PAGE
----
In the normal participants, the pre-frontal cortex and the parietal cortex tended to function in synchrony (increasing and decreasing their activity at the same time) while solving the Tower of London task. This suggests that the two brain areas were working together to solve the problem. In the participants with autism, however, the two brain areas, pre-frontal and parietal, were less likely to function in synchrony while working on the task.
The researchers made another discovery, for the first time finding a relationship between this lower level of synchrony and the properties of some of the neurological "cables" or white matter fibre tracts that connect brain areas. White matter consists of fibres that, like cabling, connect brain areas. The largest of the white matter tracts is known as the corpus callosum, which allows communication between the two hemispheres (halves) of the brain.
"The size of the corpus callosum was smaller in the group with autism, suggesting that inter-regional brain cabling is disrupted in autism," Dr Just said.
In essence, the extent to which the two key brain areas (pre-frontal and parietal) of the autistic participants worked in synchrony was correlated with the size of the corpus callosum. The smaller the corpus callosum, the less likely the two areas were to function in synchrony. In the normal participants, however, the size of the corpus callosum did not appear to be correlated with the ability of the two areas to work in synchrony.
"This finding provides strong evidence that autism is a disorder involving the biological connections and the co-ordination of processing between brain areas," Dr Just said.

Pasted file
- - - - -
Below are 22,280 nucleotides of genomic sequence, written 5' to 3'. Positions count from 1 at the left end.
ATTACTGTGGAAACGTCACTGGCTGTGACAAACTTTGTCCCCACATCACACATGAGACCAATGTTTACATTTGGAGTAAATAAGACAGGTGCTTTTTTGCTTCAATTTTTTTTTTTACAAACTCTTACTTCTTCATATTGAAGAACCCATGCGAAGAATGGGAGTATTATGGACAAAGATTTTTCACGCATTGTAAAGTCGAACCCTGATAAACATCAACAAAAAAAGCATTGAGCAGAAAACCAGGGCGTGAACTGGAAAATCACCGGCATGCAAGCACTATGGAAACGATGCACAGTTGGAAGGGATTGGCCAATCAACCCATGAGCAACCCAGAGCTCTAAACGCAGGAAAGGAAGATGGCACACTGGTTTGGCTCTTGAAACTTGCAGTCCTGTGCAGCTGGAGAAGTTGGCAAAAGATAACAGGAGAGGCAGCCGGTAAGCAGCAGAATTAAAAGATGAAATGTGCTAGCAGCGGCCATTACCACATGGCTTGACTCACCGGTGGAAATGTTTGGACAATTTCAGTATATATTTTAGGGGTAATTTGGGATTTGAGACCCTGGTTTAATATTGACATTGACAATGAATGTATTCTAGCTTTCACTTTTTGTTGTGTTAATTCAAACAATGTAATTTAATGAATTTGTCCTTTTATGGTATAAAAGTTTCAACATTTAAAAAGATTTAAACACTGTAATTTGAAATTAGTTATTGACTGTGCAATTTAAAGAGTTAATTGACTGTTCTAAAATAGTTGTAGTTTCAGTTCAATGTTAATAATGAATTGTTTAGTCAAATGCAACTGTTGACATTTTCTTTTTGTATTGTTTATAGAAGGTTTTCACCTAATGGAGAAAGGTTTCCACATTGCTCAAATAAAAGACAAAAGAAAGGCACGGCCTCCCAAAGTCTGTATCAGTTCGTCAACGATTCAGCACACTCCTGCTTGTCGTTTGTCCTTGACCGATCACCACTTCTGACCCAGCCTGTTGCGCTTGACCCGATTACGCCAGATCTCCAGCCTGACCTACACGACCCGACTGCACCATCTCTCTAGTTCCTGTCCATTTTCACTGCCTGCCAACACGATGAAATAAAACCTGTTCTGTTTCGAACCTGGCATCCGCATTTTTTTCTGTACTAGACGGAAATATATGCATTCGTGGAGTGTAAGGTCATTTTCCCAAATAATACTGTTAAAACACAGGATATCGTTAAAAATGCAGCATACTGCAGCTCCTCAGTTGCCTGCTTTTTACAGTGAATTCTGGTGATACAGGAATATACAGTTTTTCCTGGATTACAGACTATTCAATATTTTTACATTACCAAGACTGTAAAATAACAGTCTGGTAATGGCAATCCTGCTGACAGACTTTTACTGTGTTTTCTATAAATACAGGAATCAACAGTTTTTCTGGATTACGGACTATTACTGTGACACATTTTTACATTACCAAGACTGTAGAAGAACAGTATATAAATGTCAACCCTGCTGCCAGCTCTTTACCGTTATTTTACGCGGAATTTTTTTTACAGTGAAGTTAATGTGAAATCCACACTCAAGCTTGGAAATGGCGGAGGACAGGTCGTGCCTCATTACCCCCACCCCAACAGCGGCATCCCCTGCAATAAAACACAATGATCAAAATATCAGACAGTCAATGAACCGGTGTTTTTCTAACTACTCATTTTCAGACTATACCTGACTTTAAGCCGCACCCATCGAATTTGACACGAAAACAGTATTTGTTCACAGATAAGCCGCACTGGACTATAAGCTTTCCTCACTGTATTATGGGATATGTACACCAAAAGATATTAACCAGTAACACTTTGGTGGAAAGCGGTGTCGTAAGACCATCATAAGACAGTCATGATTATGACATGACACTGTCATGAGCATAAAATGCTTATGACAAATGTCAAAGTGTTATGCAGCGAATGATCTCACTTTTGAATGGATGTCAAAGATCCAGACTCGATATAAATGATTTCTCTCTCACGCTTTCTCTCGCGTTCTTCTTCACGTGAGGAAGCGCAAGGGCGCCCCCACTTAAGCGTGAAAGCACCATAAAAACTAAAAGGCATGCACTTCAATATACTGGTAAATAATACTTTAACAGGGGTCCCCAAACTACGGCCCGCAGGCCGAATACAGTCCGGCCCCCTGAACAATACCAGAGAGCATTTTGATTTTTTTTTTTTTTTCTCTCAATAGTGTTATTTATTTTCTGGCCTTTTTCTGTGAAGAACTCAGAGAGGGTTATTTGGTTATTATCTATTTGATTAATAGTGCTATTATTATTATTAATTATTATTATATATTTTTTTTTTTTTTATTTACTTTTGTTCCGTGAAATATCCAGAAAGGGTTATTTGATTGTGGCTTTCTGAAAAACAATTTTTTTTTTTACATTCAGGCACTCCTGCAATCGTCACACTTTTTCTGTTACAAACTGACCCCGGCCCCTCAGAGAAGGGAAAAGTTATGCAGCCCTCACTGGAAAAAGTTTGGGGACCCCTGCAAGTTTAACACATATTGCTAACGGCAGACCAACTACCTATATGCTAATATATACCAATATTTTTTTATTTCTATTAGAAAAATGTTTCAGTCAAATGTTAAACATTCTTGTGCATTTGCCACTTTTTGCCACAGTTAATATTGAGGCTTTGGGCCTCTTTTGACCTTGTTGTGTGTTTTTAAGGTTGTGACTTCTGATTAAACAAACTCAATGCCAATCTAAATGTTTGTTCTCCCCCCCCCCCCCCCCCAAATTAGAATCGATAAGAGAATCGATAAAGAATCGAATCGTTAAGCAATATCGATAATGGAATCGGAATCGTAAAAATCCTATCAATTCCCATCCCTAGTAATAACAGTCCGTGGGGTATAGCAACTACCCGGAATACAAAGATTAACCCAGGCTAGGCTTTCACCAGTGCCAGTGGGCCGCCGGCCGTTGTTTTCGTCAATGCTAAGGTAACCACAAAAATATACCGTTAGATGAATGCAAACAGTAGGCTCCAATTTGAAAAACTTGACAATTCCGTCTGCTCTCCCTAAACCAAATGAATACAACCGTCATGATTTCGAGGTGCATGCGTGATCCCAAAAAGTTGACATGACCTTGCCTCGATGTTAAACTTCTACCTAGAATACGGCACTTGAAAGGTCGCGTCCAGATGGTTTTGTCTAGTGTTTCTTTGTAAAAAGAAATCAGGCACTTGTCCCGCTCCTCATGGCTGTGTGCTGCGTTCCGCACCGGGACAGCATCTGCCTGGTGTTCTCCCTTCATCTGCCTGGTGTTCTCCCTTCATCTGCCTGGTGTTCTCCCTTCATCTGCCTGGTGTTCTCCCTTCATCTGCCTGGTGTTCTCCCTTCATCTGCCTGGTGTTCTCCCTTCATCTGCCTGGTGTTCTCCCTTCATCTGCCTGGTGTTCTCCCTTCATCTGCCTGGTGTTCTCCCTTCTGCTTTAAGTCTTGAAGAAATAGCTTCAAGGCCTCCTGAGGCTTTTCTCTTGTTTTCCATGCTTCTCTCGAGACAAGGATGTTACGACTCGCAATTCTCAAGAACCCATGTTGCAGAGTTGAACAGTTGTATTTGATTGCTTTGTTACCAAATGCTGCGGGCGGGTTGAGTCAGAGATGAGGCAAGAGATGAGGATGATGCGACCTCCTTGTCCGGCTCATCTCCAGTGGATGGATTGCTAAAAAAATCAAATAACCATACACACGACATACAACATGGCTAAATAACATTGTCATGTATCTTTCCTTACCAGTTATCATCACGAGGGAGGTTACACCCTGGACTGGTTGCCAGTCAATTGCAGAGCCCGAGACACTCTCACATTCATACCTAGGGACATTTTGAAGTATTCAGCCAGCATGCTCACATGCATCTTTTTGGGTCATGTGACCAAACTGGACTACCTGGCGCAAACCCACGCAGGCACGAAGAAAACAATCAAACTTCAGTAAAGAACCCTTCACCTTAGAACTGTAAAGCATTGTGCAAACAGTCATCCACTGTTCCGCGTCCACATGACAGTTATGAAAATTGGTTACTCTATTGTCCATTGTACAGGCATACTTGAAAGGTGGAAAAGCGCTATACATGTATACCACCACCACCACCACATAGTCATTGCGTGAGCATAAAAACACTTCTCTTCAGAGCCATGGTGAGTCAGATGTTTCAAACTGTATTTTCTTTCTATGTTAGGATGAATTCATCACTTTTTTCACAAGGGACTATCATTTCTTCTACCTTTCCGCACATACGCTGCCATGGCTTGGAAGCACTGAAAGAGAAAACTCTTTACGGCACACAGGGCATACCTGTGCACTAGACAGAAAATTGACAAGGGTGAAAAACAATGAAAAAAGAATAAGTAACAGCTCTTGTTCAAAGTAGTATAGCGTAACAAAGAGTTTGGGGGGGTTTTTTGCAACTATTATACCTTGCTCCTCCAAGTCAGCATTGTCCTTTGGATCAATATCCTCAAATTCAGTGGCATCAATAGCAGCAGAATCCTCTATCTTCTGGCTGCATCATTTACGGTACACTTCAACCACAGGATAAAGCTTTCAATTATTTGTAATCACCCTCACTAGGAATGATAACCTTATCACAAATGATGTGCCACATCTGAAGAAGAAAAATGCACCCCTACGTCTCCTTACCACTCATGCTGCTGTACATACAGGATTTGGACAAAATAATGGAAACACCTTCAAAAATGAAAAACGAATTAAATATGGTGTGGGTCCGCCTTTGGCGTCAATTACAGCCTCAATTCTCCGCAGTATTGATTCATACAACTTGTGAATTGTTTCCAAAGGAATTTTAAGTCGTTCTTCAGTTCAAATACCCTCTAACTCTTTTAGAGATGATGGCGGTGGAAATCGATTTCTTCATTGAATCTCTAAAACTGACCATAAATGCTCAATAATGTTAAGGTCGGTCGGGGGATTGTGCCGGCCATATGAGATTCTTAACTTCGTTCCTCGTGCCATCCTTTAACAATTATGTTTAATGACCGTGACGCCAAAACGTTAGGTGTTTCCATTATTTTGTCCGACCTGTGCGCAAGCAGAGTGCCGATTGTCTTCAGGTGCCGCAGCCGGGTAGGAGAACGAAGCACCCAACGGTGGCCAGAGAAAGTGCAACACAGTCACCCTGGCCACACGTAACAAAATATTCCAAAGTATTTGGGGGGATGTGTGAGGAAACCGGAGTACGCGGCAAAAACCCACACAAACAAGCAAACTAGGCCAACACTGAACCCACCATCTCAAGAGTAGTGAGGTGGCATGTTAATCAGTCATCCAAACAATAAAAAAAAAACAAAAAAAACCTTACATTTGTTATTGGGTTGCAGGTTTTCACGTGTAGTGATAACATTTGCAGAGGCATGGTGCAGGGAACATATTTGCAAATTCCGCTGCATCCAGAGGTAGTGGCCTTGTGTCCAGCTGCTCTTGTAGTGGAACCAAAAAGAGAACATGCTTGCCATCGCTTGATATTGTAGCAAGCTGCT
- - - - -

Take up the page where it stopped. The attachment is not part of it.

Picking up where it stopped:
He added, however, that the thickness, or extent, of connections between brain areas may not be the basis for the disorder. Although the neurological connections between the pre-frontal cortex appear to be reduced in autism, the brains of people with autism have thicker connections between certain brain regions within each hemisphere.
"At this point, we can say that autism appears to be a disorder of abnormal neurological and informational connections of the brain, but we can't yet explain the nature of that abnormality," Dr Just said.
The experiment confirmed the authors' previous findings that people with autism suffer from a lack of synchronisation among brain regions, which helps to explain why some people with autism have normal or even superior skills in some areas, while many other types of thinking are disordered.
The study will be published in the journal, Cerebral Cortex.
The second study, to be published in the journal, Brain, examined a long-standing belief, supported through scientific research as well as anecdotal accounts, that people with autism rely heavily on visualisation to process information. Dr Temple Grandin, a professor at Colorado State University who has autism, says in her autobiography,
"Thinking in Pictures," that "Words are like a second language to me ... When someone speaks to me, his words are instantly translated into pictures."